Being able to watch Jezz approach the tray meant I had to be vigilant and ready to reinforce her with food. If I had missed one or more approaches, I could have missed my chance entirely since without the food reinforcement there would have been no reason for Jezz to continue approaching the tray.
To develop Jezz’s new found skill further I had to take it up a notch and be more discriminating about which behaviours I reinforced and which ones I ignored or reinforced to a lesser extent (lower value treats or praise only). Differential reinforcement simply means that we reinforce certain behaviours but not others. The “other” behaviours can be anything that the dog may also be interested in doing at the same time, but which doesn’t get us closer to our goal.
In Jezz’s case I simply wanted to encourage any engagement with the tray that looked like play. Grabbing it and running with it or tossing it into the air was great, but she also enjoyed pawing it and chewing pieces off it, so I reinforced that too. Eventually I stopped reinforcing her for merely approaching and sniffing the tray. As a result, she did that less and, more often than not, went straight for the more playful behaviours of grabbing, tossing, running with the tray and—once she got a little tired—dissecting it.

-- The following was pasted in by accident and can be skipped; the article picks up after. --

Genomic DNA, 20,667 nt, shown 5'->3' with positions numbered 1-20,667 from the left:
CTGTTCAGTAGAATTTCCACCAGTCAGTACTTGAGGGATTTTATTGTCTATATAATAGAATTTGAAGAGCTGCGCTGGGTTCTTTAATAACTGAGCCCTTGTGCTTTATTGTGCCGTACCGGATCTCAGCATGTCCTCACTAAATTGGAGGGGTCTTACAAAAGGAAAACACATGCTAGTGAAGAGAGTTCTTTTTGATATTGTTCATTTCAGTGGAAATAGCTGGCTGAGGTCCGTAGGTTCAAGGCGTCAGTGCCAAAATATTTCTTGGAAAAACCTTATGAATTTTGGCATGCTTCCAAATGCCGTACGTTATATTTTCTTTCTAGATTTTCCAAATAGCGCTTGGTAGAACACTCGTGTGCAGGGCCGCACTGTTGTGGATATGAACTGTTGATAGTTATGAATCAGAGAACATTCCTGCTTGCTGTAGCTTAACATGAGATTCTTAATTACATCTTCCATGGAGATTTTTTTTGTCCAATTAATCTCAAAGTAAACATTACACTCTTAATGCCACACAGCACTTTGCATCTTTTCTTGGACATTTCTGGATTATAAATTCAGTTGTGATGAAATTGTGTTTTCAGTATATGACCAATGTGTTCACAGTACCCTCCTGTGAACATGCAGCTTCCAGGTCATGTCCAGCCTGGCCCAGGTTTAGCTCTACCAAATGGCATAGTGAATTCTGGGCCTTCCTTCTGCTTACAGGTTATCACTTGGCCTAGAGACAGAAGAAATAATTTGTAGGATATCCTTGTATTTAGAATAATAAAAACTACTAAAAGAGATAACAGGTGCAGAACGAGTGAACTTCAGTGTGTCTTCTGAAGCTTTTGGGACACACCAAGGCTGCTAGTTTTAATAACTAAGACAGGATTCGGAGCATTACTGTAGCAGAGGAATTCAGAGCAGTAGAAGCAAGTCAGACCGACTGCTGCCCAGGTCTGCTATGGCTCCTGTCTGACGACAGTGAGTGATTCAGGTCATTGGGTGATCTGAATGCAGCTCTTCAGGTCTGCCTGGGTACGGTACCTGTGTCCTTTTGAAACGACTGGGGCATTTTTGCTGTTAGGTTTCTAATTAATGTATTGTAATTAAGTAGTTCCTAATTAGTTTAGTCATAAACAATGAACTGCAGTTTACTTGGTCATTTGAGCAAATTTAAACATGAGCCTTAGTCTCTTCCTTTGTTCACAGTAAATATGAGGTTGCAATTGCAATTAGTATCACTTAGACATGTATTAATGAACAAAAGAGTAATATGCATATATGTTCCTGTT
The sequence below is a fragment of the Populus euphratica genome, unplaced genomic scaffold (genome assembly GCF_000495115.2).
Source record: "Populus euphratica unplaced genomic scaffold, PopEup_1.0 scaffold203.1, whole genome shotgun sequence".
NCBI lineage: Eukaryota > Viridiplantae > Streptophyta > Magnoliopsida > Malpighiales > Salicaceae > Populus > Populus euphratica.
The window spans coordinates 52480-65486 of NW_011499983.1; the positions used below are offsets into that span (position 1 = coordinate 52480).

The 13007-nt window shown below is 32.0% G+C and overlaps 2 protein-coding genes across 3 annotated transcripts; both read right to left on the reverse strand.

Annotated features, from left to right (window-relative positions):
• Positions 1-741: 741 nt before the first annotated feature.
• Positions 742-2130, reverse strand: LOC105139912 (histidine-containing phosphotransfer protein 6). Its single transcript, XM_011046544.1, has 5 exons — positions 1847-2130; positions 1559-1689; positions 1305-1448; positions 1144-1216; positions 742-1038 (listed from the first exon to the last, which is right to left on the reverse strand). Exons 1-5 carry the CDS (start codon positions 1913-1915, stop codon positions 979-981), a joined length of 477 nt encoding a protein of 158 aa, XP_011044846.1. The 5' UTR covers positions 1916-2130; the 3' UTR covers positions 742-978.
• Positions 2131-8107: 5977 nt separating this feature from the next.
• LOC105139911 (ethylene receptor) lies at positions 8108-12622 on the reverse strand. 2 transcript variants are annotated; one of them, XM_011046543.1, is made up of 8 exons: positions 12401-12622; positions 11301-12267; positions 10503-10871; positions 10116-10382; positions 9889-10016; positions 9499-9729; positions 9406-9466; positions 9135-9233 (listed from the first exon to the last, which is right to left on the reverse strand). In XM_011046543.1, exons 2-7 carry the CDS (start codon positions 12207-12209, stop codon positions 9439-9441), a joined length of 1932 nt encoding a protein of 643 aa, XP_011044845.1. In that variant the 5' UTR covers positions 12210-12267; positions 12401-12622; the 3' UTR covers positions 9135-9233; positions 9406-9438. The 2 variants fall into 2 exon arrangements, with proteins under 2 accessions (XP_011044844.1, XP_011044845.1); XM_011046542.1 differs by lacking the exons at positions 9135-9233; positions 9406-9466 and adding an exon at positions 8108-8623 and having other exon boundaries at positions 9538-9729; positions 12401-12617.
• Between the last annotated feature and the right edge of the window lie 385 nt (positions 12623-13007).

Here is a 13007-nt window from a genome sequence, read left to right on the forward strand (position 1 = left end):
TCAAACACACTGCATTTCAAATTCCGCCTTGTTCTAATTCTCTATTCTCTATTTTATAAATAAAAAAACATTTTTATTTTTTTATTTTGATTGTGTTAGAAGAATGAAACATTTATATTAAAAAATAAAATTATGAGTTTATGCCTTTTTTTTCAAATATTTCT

If my goal had been to teach Jezz to pick up the tray and bring it to me, I could have only reinforced her when she put her mouth on the tray but not when she was pawing it. Typically, after a dog has put their mouth or teeth on an object a few times, they start lifting it off the ground occasionally. Once the “new” behaviour, in this case “lift off” happens often enough, the simpler behaviours, in this case “mouthing” are no longer reinforced. Then we wait for the next behaviour to pop out, in this case “taking a few steps with the tray in her mouth” and once this occurs at a sufficient frequency, we no longer reinforce a simple “lift off”. And so on.
When to stop reinforcing simpler behaviours and only reinforce the next closer approaches to whatever end goal you have in mind is a judgement call and, if made too early, can lead to frustration and eventually quitting in the dog. On the other hand, reinforcing the same behaviour for too long, can mean progress is very slow and the dog may even quit because it gets boring!
Here is anxious Jezz with her new toy. Happiness can be found in the most simple things.